Downing Street’s senior adviser on ethnic minorities tried to quit after equalities minister Kemi Badenoch attacked on a HuffPost UK journalist on Twitter, it has been revealed.
In a letter sent to Boris Johnson, seen by the BBC, Kasumu suggested that Badenoch may have broken the ministerial code when she publicly criticised HuffPost UK journalist Nadine White on Twitter simply for asking a question.
Rather than respond to the private email, in which White asked why Badenoch had not appeared in a video featuring other cross-party Black MPs encouraging uptake of the Covid-19 vaccine, the minister provoked outrage by accusing HuffPost UK of “sowing distrust” and “making up claims”.
She also shared the emails online and described them as “creepy” – a move Kasumu described as “concerning”.
HuffPost UK has complained to the Cabinet Office about Badenoch’s behaviour, whose claims triggered a flood of abusive messages to be sent to White.
But No.10 defended Badenoch when challenged, claiming the incident was a “misunderstanding”.
Kasumu added: “More concerning than the act was the lack of response internally.
“It was not OK or justifiable, but somehow nothing was said. I waited, and waited, for something from the senior leadership team to even point to an expected standard, but it did not materialise.”
Badenoch has refused to apologise for, or delete, the series of tweets.
The Council of Europe’s Safety of Journalists Platform has identified the incident as a potential threat to media freedom and the safety of journalists as guaranteed by Article 10 of the European Convention on Human Rights, while the Mapping Media Freedom website, run by the European Centre for Press and Media Freedom, has recorded the attack as a “violation of media freedom”.
Meanwhile, the National Union of Journalists (NUJ) on Monday condemned the abuse faced by White as a result of Badenoch’s “petty” and “frankly weird” tweets.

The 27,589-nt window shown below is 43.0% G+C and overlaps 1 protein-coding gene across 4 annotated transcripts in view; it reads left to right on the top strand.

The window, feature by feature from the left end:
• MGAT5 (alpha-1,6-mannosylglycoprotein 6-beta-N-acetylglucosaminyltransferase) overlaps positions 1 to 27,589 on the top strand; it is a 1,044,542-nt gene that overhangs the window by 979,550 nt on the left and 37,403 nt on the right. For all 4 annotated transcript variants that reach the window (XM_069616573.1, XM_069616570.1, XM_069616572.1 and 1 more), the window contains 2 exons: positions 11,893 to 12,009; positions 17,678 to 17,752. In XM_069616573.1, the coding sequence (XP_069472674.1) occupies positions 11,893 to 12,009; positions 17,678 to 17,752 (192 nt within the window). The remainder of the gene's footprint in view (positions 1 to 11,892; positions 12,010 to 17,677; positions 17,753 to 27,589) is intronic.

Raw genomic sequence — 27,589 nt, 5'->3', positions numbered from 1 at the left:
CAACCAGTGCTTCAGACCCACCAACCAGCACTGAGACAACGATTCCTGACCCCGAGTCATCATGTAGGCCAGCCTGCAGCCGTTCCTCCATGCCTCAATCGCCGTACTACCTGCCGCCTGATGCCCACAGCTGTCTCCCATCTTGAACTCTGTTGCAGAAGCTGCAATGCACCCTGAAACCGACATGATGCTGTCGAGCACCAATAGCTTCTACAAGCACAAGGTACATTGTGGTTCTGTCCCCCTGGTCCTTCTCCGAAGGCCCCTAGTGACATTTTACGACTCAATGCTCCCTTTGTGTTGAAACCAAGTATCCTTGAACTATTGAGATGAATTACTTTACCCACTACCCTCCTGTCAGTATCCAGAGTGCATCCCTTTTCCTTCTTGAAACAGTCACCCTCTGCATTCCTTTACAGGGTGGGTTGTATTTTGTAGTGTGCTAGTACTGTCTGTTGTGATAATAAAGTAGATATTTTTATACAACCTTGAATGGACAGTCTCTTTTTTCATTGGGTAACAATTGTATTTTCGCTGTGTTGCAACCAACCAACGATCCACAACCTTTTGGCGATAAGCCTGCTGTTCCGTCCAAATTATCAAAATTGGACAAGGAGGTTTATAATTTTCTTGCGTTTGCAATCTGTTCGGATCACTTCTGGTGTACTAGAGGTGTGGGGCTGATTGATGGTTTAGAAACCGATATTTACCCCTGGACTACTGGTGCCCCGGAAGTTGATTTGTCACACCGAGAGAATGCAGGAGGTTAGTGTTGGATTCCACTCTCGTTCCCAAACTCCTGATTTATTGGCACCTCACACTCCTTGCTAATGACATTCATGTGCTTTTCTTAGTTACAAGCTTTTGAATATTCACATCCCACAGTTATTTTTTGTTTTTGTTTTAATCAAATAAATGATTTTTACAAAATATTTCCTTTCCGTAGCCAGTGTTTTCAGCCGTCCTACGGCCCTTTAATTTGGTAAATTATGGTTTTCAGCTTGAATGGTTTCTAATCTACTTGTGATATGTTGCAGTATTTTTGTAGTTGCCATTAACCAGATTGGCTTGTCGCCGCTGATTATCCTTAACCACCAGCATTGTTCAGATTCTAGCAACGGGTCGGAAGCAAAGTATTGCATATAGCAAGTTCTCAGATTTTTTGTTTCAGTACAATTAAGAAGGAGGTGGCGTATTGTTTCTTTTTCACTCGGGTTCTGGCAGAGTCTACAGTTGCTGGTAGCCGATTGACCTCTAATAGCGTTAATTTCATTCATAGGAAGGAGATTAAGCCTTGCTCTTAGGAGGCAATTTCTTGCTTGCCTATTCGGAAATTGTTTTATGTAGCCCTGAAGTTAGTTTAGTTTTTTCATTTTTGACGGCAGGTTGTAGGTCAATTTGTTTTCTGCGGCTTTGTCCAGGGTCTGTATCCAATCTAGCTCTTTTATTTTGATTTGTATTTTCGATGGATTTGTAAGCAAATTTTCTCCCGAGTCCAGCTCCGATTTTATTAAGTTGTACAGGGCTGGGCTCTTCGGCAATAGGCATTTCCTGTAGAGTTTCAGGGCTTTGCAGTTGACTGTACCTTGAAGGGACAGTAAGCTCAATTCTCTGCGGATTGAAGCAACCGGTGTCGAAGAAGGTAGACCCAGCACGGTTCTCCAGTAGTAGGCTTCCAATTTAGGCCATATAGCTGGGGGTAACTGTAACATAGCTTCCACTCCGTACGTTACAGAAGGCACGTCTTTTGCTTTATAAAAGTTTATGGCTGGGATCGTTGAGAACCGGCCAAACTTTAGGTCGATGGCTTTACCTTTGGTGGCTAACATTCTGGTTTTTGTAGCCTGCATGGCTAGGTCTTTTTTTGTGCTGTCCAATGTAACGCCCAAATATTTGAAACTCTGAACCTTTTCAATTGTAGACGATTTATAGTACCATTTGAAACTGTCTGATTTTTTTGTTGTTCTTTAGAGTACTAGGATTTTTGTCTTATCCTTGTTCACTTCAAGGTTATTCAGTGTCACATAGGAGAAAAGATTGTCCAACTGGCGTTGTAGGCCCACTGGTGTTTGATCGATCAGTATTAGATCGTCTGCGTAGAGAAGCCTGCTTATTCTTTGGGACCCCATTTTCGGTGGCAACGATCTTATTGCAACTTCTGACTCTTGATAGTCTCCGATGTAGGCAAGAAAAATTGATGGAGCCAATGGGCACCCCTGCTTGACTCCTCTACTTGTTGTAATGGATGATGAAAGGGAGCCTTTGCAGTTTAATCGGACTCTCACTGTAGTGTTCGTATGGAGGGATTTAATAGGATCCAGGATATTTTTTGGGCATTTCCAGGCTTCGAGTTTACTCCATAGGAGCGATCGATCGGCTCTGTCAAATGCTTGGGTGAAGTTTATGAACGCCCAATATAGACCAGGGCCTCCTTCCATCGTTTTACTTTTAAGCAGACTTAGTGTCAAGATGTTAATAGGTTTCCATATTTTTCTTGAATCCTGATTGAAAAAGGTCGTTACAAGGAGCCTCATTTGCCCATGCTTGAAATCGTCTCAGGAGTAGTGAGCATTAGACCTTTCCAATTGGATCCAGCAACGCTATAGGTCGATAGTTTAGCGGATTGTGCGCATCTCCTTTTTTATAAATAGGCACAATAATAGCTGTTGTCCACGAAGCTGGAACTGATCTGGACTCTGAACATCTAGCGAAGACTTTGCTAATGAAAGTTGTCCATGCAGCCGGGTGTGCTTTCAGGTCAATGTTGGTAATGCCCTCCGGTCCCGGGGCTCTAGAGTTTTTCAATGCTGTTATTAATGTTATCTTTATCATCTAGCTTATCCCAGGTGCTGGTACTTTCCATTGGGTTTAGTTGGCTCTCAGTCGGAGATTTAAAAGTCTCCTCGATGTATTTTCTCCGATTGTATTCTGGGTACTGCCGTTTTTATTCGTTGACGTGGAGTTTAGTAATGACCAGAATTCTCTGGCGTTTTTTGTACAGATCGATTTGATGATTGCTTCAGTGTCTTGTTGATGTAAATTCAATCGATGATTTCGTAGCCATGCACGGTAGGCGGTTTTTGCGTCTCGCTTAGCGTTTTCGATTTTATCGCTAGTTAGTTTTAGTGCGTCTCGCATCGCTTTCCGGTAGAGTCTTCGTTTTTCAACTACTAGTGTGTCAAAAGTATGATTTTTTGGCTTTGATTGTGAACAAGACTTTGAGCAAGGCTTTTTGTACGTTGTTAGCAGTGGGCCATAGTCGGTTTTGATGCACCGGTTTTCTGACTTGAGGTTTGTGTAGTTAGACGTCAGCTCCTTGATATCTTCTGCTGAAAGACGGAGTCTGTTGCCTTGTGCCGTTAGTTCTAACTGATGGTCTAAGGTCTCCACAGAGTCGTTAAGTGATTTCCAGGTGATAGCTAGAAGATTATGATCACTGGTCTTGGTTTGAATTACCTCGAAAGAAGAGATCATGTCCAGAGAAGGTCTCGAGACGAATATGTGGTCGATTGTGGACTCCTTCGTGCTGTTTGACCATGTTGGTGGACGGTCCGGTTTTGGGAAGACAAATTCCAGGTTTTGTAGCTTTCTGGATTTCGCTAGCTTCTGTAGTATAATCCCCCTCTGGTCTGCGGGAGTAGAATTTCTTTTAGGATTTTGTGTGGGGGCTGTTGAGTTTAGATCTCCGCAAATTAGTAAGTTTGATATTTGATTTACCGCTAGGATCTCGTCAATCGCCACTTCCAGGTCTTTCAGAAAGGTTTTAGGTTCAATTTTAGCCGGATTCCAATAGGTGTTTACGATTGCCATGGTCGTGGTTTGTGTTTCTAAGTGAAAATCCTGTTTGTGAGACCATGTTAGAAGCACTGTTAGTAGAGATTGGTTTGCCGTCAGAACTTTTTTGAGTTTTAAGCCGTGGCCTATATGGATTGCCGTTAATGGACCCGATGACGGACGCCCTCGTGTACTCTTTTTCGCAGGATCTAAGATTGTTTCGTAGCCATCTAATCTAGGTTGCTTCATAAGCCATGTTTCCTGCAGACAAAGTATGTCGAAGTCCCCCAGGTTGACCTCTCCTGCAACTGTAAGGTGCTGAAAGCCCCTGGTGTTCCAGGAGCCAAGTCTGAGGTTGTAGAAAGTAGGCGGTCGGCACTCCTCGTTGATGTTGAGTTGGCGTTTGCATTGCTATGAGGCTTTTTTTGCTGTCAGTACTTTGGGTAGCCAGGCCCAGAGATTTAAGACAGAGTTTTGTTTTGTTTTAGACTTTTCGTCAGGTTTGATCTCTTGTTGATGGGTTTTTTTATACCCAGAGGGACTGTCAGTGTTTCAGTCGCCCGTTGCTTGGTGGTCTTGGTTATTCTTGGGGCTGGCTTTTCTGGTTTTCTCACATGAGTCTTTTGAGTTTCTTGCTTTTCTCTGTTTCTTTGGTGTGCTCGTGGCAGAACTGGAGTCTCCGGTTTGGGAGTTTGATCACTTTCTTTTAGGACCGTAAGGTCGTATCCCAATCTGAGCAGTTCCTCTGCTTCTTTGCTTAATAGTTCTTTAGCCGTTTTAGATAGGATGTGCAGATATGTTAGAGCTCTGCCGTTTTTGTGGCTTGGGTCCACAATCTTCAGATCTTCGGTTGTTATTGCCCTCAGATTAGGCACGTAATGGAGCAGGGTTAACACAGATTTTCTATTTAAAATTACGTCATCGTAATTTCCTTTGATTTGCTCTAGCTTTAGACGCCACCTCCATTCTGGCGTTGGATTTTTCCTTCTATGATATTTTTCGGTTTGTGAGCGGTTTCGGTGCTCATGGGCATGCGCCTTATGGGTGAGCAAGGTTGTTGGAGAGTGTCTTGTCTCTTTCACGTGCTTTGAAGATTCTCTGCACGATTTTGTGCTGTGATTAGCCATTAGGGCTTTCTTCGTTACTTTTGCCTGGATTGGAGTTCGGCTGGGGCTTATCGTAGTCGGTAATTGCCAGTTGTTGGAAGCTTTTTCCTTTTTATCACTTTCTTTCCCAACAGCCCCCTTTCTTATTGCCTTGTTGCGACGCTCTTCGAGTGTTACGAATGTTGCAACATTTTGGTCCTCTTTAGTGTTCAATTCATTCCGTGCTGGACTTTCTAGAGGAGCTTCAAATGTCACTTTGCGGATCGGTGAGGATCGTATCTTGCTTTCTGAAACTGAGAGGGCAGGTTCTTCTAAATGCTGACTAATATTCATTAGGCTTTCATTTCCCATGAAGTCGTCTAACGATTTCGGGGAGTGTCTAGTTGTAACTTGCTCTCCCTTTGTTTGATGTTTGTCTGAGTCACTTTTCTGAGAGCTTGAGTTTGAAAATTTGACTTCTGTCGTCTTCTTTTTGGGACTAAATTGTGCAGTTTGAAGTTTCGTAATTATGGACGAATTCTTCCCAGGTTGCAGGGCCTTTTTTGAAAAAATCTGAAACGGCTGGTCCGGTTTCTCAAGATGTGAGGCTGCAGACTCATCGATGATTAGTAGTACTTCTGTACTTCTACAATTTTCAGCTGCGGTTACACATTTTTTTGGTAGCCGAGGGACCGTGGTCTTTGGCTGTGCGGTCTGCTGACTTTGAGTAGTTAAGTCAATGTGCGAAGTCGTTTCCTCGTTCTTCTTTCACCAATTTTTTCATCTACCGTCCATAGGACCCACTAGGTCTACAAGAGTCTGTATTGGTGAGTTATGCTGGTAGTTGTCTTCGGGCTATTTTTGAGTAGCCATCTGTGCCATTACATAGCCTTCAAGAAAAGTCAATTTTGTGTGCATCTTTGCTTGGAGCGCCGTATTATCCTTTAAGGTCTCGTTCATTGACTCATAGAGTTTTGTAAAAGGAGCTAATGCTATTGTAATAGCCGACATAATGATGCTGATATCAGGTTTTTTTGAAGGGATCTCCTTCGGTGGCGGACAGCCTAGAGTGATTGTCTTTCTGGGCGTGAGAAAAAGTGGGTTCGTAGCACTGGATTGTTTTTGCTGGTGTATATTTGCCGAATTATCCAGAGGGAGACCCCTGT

The Labour Party has called for an investigation after White was subjected to a “torrent of abuse” in the wake of Badenoch’s comments, and the Cabinet Office is understood to be looking into whether the equalities minister broke the ministerial code, a suggestion now repeated by Kasumu.
Kasumu has reportedly been involved in the government’s work to overcome vaccine hesitancy in Black, Asian and ethnic minority groups, with the BBC reporting that he had ultimately decided to remain in government to continue that work.
Alongside other concerns about the Conservative Party’s choice to pursue “a politics steeped in division”, Kasumu reportedly said the tension among ministers was “at times unbearable”.
The senior adviser’s letter warned that progress made by the party under David Cameron in 2015 with Black and Asian communities had been destroyed, adding: “The damage that is often caused by our actions is not much considered.”
In response to reports about Kasumu’s rescinded resignation, a Downing Street spokesperson told the BBC said: “This government is committed to inclusion and bringing communities together and is the most ethnically diverse in this country’s history.”.
They added that the government had set up a Commission on Race and Ethnic Disparities to tackle inequality and discrimination with a report due “shortly”.
Equalities groups, however, have previously raised concerns about the commission, with fears the inquiries could become “a tool for inaction”.